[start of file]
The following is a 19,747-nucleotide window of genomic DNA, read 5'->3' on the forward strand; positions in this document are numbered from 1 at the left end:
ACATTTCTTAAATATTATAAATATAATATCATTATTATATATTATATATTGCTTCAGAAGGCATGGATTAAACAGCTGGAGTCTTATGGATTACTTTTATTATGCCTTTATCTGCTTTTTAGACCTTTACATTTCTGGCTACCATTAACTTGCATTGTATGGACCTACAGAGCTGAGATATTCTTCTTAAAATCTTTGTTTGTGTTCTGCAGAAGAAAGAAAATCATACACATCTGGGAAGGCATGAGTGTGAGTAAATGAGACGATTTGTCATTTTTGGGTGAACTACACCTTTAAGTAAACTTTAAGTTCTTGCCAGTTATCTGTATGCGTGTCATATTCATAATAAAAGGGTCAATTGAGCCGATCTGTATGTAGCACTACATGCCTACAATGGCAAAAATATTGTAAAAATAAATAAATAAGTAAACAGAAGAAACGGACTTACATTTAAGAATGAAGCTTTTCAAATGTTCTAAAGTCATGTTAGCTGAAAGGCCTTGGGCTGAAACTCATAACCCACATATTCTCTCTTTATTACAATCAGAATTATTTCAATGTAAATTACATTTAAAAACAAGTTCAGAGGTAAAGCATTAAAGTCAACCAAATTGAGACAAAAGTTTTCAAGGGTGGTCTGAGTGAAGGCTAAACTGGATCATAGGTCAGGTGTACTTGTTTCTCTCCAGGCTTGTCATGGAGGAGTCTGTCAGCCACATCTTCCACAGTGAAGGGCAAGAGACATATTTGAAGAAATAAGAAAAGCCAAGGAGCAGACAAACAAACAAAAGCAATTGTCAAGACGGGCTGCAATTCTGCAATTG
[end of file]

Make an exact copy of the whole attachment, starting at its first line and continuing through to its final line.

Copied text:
The following is a 19,747-nucleotide window of genomic DNA, read 5'->3' on the forward strand; positions in this document are numbered from 1 at the left end:
ACATTTCTTAAATATTATAAATATAATATCATTATTATATATTATATATTGCTTCAGAAGGCATGGATTAAACAGCTGGAGTCTTATGGATTACTTTTATTATGCCTTTATCTGCTTTTTAGACCTTTACATTTCTGGCTACCATTAACTTGCATTGTATGGACCTACAGAGCTGAGATATTCTTCTTAAAATCTTTGTTTGTGTTCTGCAGAAGAAAGAAAATCATACACATCTGGGAAGGCATGAGTGTGAGTAAATGAGACGATTTGTCATTTTTGGGTGAACTACACCTTTAAGTAAACTTTAAGTTCTTGCCAGTTATCTGTATGCGTGTCATATTCATAATAAAAGGGTCAATTGAGCCGATCTGTATGTAGCACTACATGCCTACAATGGCAAAAATATTGTAAAAATAAATAAATAAGTAAACAGAAGAAACGGACTTACATTTAAGAATGAAGCTTTTCAAATGTTCTAAAGTCATGTTAGCTGAAAGGCCTTGGGCTGAAACTCATAACCCACATATTCTCTCTTTATTACAATCAGAATTATTTCAATGTAAATTACATTTAAAAACAAGTTCAGAGGTAAAGCATTAAAGTCAACCAAATTGAGACAAAAGTTTTCAAGGGTGGTCTGAGTGAAGGCTAAACTGGATCATAGGTCAGGTGTACTTGTTTCTCTCCAGGCTTGTCATGGAGGAGTCTGTCAGCCACATCTTCCACAGTGAAGGGCAAGAGACATATTTGAAGAAATAAGAAAAGCCAAGGAGCAGACAAACAAACAAAAGCAATTGTCAAGACGGGCTGCAATTCTGCAATTG